Nicknamed the "Jug", the P-47D was one of the most important, widely produced fighter of the American Air Force during the WWII. Although the P-47D was the largest and heaviest single-seat aircraft to see service in the Second World War, it became a high speed and high altitude capable fighter when powered by the huge 2000hp Pratt & Whitney R-2800 "Double Wasp" engine and a unique supercharging system. Shaped with a sharp upper ridge, the early types of P-47D were given a name "Razorback". During the war, the Razorbacks served as striking fighters and sometimes escort fighters of the allied bombers when conducting raids over Germany.
Pictured here is a 1:72 scale replica of a P-47D Razorback flown by Col. Joseph L. Laughlin of the 362nd Fighter Group, and nicknamed "Five by Five". Sold Out!
Wingspan: 5 inches
Length: 5 inches
Release Date: April 2006
Historical Account: "Pink Elephant" - Joseph L. Laughlin was commissioned a 2/Lt. and received his wings in the USAAC, at Kelly Field, Texas, on June 1940.
He was posted to the 14th Pursuit Squadron in September 1940, which was based at Wheeler Field near Pearl Harbor, Hawaii.
Following the attack on Pearl Harbor, Laughlin flew 350 plus operational hours against the Japanese concluding his tour as C.O. of the 45th FS/18th FG. He returned to the USA and assumed command of the newly formed 379th FS/362nd FG. In Europe, Laughlin continued as C.O. of the 379th FS and later became C.O. of the entire 362nd FG/IX FC under XIX TAC supporting Gen. George S. Patton's Third Army thrust into Germany.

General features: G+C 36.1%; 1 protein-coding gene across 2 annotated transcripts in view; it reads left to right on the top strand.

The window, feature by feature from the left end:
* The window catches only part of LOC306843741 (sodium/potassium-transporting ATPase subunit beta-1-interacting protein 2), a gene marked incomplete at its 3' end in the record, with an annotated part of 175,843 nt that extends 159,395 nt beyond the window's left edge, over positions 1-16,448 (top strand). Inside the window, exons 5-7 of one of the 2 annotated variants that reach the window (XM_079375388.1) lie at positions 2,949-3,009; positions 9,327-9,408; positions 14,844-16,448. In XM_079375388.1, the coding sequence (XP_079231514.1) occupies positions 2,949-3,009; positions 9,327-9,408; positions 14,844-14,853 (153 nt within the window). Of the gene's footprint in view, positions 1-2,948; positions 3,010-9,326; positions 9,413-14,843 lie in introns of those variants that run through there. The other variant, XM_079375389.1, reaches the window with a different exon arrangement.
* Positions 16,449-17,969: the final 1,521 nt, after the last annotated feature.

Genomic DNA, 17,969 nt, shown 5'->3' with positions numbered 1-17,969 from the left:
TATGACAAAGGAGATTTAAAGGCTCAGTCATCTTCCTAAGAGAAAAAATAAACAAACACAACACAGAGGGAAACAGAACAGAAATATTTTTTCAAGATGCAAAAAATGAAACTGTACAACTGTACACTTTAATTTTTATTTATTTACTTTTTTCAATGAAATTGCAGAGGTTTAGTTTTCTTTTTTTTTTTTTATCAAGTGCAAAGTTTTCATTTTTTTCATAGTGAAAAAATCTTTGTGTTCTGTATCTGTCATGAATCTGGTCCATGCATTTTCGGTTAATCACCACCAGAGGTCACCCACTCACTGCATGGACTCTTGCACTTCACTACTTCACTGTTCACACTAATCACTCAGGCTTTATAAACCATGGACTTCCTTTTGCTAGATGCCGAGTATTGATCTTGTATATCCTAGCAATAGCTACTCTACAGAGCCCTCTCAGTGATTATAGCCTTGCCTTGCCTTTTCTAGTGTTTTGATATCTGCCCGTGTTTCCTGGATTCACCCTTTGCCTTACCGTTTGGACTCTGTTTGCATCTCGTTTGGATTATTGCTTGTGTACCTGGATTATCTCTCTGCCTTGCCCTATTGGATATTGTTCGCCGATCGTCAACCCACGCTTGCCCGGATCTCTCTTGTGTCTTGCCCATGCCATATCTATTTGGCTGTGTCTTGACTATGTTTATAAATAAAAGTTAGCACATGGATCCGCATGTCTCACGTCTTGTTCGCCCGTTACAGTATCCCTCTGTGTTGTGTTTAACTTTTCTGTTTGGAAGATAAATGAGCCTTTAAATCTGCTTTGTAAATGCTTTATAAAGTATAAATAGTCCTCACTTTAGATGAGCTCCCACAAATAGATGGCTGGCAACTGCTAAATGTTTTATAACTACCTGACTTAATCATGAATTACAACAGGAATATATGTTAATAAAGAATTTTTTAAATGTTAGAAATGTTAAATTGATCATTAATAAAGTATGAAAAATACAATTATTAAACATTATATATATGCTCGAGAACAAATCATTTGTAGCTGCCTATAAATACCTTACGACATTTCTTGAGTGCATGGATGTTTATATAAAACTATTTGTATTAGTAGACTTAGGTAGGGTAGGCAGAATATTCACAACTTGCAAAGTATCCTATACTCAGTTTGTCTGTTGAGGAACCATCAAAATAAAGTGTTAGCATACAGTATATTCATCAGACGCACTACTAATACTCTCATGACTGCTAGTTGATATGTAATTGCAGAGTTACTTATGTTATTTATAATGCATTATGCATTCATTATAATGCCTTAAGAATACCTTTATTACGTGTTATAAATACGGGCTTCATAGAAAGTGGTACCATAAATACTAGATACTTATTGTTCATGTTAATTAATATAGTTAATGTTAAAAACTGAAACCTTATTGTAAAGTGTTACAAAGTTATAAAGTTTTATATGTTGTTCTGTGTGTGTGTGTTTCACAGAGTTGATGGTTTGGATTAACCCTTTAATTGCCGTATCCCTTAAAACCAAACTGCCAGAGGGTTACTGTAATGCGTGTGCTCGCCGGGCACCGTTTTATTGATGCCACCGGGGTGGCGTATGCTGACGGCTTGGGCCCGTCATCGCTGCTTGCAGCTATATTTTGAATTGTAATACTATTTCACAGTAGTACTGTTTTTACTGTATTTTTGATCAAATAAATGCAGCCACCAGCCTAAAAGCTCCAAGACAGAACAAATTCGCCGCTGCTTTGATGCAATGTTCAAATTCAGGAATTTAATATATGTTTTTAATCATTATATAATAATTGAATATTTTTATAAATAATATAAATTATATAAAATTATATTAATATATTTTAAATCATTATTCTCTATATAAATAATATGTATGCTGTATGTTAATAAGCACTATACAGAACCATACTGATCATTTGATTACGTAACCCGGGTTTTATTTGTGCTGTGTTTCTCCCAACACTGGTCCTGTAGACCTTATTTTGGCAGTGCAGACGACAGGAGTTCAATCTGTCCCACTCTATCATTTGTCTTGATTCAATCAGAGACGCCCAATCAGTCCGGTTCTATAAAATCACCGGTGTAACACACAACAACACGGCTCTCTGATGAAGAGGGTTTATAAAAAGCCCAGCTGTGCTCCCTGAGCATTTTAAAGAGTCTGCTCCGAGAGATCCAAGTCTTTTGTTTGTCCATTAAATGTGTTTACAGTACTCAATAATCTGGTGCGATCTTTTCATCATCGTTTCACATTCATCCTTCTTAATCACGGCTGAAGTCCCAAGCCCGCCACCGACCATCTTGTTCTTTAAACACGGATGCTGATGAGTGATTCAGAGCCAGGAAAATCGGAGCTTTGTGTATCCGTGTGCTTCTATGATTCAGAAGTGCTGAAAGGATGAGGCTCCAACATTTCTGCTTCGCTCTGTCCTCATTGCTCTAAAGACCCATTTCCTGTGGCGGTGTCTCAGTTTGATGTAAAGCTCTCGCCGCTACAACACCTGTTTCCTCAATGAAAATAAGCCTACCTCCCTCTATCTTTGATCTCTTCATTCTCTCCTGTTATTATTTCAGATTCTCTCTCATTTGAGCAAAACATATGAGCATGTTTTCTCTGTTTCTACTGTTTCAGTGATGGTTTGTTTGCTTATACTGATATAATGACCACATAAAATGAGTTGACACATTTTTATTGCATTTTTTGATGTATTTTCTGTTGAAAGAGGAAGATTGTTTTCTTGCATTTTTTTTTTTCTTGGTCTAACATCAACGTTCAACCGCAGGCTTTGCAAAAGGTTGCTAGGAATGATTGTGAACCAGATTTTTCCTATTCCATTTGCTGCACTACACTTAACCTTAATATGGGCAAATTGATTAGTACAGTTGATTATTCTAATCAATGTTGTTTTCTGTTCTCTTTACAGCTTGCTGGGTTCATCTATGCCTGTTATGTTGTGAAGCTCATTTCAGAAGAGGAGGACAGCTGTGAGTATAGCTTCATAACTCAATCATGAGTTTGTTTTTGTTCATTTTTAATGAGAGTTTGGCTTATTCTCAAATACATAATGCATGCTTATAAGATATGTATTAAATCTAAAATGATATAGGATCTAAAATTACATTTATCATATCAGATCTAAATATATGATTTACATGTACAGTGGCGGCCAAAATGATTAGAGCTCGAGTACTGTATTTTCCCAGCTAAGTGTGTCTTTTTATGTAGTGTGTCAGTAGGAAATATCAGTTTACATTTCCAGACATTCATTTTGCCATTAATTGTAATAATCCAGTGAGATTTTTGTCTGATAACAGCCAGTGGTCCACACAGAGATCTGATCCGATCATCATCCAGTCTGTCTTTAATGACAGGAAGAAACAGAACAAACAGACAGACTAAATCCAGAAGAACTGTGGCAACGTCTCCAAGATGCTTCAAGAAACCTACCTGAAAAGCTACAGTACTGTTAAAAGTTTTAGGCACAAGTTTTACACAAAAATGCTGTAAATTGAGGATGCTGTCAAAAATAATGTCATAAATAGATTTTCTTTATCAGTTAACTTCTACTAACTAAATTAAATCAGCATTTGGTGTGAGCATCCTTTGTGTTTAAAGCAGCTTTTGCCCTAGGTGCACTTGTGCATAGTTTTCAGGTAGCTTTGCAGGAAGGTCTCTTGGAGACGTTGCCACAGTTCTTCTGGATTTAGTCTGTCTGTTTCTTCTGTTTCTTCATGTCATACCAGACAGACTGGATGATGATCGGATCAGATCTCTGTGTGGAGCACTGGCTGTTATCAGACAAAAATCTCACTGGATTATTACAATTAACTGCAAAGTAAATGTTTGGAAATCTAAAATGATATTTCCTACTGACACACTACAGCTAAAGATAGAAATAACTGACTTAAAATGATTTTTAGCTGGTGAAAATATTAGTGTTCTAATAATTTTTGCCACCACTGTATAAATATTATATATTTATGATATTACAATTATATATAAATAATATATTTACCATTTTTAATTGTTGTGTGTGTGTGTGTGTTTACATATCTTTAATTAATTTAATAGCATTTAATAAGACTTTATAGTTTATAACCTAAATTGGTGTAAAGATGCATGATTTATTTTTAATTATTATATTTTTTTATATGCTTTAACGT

Returning to the USA in September 1945, Laughlin commanded the 362nd FG at Biggs Field, Texas and the 20th FG at Shaw Field, South Carolina. He entered Air Command & Staff School at Maxwell Field, Alabama, in September 1947, graduating in June 1948. He then served with the 10th Air Force, located at Selfridge AFB, Mich. as Chief ANG Division and later as Director of Operations and Training.